Wonderful new take on bygone era

first_img28 Chapman Drv, Mysterton 28 Chapman Drv, MystertonTHIS well-appointed home combines the character of a classic Queenslander with all the comforts of modern living.The home, at 28 Chapman St, Mysterton, has been extensively renovated to transform it to a luxurious property with 500sq m of under-roof space. 28 Chapman Drv, MystertonIt’s for sale for between $990,000 to $1,050,000 and has five bedrooms, three bathrooms, three-car accommodation, a study, three living areas and in-ground pool.Owner Kylie Murphy said the home had been meticulously renovated to create their dream family home but they were now reluctantly selling it to relocate to South Australia.“You could say it was a renovator’s delight when we bought it,” Ms Murphy said.“It took us a couple of years to get the plans sorted and then it took another two years to do the renovations from start to finish.More from news01:21Buyer demand explodes in Townsville’s 2019 flood-affected suburbs12 Sep 202001:21‘Giant surge’ in new home sales lifts Townsville property market10 Sep 202028 Chapman St, Mysterton“We wanted it to still look like a Queenslander on the outside but then you go inside and have it all beautiful and modern.“When we had the renovations done we had no intention of leaving, so we renovated it to turn it into our forever home.”The home is on a 911sq m block with well-established lawns, garden and a bore.The new pool also has an undercover pavilion, while an oversized timber deck connects the indoor and outdoor areas.center_img 28 Chapman St, MystertonAll bedrooms except for one are located on the top level with the master suite featuring his and her walk-in wardrobe along with a luxurious ensuite.The downstairs bedroom has its own external entrance.The stylish kitchen is fitted out with quality appliances and has a walk-in pantry.Selling agent Keyes & Co principal Damien Keyes said the home had been turned into one of Mysterton’s finest Queenslanders.“It still has the genuine Queenslander element but it’s been blended with the new,” he said.“Mysterton always has that prestige element because there has been some significant Queenslanders renovated there over the years.“This home would be great for a family looking to put down roots and buy their forever home because it certainly offers that.”last_img read more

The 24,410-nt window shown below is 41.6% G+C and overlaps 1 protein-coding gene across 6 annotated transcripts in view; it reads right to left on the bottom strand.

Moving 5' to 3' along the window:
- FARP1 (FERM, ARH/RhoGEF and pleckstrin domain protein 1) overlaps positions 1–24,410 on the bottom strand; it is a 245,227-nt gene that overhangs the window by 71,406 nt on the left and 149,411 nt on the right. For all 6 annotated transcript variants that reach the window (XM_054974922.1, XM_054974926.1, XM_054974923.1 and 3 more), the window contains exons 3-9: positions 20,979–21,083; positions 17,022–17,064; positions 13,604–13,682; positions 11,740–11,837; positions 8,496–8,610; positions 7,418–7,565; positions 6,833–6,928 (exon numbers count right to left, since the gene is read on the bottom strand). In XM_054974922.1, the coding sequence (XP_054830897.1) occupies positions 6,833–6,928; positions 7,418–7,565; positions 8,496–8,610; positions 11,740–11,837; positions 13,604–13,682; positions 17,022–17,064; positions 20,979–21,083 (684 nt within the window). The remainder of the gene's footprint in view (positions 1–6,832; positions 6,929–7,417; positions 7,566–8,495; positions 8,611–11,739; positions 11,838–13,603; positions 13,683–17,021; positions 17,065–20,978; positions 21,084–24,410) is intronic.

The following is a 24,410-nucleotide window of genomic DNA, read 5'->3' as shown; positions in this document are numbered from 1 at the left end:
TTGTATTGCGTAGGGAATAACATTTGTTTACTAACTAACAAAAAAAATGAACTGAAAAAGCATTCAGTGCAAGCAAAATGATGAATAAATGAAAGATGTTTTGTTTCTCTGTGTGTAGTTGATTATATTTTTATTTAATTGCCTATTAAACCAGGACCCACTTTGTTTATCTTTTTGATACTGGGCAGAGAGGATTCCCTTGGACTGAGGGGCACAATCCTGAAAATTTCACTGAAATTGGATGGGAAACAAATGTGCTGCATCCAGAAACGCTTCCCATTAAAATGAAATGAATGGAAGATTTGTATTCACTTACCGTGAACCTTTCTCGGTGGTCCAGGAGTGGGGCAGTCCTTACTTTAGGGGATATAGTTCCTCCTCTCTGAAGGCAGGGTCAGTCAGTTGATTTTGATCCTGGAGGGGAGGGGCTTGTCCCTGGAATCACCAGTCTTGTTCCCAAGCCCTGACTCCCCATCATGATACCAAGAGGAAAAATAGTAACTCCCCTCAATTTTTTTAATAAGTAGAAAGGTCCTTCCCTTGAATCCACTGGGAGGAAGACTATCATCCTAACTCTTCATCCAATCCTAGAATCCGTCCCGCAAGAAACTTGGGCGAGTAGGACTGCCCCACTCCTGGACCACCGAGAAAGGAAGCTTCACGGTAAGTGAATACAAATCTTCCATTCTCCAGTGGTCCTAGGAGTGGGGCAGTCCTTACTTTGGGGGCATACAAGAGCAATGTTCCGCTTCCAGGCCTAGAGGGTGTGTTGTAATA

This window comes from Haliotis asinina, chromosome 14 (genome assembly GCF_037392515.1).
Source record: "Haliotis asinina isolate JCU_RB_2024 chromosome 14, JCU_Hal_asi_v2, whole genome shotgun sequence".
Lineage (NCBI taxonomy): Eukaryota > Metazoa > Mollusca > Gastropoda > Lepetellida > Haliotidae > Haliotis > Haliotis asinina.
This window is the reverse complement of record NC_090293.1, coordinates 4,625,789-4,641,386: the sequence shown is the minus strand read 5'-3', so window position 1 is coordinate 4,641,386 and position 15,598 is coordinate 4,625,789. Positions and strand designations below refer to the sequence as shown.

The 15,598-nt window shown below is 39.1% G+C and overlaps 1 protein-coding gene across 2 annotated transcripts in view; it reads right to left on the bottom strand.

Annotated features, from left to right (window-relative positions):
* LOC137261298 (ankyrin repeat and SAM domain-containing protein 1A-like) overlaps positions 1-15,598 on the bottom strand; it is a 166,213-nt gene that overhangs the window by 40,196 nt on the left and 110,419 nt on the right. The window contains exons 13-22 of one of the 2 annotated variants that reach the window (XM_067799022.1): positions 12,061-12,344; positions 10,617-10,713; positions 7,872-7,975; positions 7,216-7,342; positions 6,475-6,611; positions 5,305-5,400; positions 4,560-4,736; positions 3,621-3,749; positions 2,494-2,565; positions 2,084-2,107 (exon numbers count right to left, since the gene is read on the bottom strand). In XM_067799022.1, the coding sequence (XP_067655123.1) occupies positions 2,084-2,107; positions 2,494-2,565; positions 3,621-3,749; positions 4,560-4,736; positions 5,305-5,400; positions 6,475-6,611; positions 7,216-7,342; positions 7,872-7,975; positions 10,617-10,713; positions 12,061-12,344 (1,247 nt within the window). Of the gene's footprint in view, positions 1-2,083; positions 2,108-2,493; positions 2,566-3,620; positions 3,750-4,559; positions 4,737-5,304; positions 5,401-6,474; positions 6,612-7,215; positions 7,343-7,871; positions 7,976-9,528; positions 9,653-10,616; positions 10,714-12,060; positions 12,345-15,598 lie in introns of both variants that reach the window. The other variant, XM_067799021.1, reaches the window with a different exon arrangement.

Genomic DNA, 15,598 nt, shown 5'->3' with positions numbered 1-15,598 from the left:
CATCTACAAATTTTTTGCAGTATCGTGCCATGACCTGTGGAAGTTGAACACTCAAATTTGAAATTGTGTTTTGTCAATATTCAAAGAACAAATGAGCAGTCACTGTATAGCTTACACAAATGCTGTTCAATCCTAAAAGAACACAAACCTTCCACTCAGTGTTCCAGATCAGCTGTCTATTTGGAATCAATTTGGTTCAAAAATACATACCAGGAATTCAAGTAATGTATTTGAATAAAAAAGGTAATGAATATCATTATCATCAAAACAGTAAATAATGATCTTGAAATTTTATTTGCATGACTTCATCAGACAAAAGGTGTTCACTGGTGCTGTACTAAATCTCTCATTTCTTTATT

Read More
Schroders: World still heading for 4.1°C rise as climate finance slows

first_imgThe world remains on course for a 4.1°C temperature rise as developments in the oil and gas industry have been offset by a slowdown in low-carbon investments, according to Schroders.Capital investment in the oil and gas industry fell sharply in the last quarter of 2017, the period covered by the asset manager’s update to its climate change tracking analysis. “The oil and gas industry could be starting to translate the growing pressure it is facing into a strategic response,” said Andrew Howard, head of sustainable research at Schroders.“There is further to go but the change is encouraging. Time will tell whether [capital] discipline holds with rising prices.” The asset manager considered that the changes in the oil and gas industry would translate into a projected temperature rise of 3.9°C, down from 5.3°C.However, a marked fall in investment in clean energy technologies offset this effect, according to Schroders.It cited data from Bloomberg New Energy Finance showing that, in late 2017, clean energy investment had fallen to 2010 levels. In October 2017 the Climate Policy Initiative (CPI) released analysis showing a 12% drop in global investment levels for 2016.Howard said: “The challenge of encouraging capital into climate solutions on the necessary scale has attracted a lot of attention from policymakers and environmental groups and, while plans are typically ambitious, tangible action remains more elusive.”Schroders’ ‘Climate Progress Dashboard’ primarily uses data from CPI, a not-for-profit think tank.Keeping the global temperature rise to a maximum of 2°C over pre-industrial levels is the target that governments from around the world set as part of the 2015 Paris Agreement. It is widely agreed by scientists to be the threshold beyond which climate change risks become unacceptable or the impacts too damaging. The text of the Paris Agreement itself refers to keeping temperature increases to a maximum of 2°C and ideally 1.5°C because “this would significantly reduce the risks and impacts of climate change”.Schroders’ previous analysis, which was based on various indicators as at the third quarter of last year, also pointed to a 4.1°C temperature increase.In a recent report consultancy firm McKinsey said CO2 emissions would plateau by 2030 and “remain far from a 2°C pathway”.BP’s recent energy outlook outlined the ‘most likely’ trajectory for global energy markets over the next 20 years which, like Schroders’ analysis, was based on various assumptions and judgements.last_img read more

Read More